I suppose the answer is just to let people pick it up the way they absorb all kinds of cultural ideas which aren’t specifically taught, and that sounds fine to me. But I think I’m a bit less certain of my ground than I was before reading this.

  3. I’m not sure that it’s chauvinistic to teach those resident to a culture about that culture. If I were in China, say, I think I would be glad to receive some cultural instruction (admittedly, literature comes a distant second to practicalities of daily culture – e.g. how not to enrage people inadvertantly). In fact, I would expect it, if they figured that their culture is good and worth sticking with. Now, if it was insisted that (e.g.) French culture must be taught in China…

  4. I think bible literacy is only important from a political perspective. As long as our political parties and leaders use the Bible to advance their agenda we need to be aware of what it says.

    Outside of this….what book do I have that is worth reading over, and over, and over? none, the bible included.

  5. This has nothing to do with anything, but I also loved spirited away! Although my favorite japanimation is probably Akira.

  6. @ Andy: I love all his works!

  7. @ Bruce Gerencser: Certainly the political perspective is drastically important. And the idea of reading books over and over would be a post in itself!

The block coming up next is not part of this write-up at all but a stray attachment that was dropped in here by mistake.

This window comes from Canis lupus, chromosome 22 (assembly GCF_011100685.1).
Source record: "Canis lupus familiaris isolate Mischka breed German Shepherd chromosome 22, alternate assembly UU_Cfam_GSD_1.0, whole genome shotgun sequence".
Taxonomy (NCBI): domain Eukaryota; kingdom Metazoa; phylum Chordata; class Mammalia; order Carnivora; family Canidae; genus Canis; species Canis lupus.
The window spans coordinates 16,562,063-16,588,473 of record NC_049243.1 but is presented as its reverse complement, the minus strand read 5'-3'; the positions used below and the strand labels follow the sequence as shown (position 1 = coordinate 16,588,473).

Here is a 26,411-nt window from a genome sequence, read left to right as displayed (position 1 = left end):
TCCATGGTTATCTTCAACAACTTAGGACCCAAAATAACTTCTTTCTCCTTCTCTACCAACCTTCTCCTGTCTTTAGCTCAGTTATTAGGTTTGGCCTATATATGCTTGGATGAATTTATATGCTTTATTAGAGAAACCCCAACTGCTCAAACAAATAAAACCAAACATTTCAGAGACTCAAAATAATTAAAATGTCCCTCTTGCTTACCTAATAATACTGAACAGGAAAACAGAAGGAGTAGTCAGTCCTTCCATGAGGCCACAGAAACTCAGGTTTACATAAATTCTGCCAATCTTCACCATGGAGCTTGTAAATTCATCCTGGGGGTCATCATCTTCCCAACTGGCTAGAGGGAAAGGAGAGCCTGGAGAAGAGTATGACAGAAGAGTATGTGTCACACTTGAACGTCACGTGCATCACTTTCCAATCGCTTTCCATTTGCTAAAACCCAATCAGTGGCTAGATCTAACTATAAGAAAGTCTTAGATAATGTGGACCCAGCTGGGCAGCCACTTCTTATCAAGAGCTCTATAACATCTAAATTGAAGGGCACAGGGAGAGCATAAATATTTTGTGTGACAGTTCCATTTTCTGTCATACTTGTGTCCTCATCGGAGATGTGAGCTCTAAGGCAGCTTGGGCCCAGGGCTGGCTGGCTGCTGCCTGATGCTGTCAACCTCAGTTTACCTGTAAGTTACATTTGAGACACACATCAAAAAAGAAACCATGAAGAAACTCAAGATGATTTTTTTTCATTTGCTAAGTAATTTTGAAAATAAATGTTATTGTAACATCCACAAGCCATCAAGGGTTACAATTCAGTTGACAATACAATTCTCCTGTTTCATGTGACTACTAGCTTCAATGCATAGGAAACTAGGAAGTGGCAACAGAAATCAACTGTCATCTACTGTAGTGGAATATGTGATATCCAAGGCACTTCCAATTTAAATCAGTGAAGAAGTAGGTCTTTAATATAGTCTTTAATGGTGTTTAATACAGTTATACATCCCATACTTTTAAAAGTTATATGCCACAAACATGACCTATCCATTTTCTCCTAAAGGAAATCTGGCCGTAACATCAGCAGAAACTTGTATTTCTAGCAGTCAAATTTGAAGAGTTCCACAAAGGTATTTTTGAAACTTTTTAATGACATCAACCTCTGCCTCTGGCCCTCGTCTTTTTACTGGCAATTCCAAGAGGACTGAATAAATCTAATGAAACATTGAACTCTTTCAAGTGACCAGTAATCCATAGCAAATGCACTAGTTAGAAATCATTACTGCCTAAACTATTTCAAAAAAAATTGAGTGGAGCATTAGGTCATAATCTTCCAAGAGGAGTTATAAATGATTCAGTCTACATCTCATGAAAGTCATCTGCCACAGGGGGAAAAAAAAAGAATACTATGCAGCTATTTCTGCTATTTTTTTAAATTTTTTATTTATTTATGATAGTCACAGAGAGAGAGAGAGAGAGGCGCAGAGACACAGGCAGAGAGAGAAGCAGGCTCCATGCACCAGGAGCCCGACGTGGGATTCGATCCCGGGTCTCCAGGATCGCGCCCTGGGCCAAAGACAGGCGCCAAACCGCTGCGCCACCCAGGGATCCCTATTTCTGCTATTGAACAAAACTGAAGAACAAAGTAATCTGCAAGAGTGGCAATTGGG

8. @ James,
    The word “culture” is often used manipulatively to reinforce the ideology of the ruling class (see my post here). The USA is made up of very different, contradictory subcultures. Minorities are becoming a majority and so even dominant cultures will change. So buying into the dominant culture myth can be a trap.

  9. @ Recovering Agnostic,
    I agree. See my note to James. Well said.

  10. “Do you feel Biblical Literacy should be required teaching in children’s education in the West?”

    With hesitation, I’d say yes, but it’s important to make literacy a requirement first. I remember a lot of High School students complaining about having to take English every year. But as you hint at in your other post, “Is Fiction Bad for You?” people don’t really understand how to read literature safely.

    “What background reading is necessary to understand your favorite forms of fiction?”
    I’d like to think many of my favourites can be read on many levels – with or without whatever background the author might have been drawing from, or whatever critical sources tell me I should find in them. Some things don’t need to be understood with rigour or with an authority’s approval. Not to begin with, at least.

  11. @ Andrew G
    Good point, works can be enjoyed at many different levels.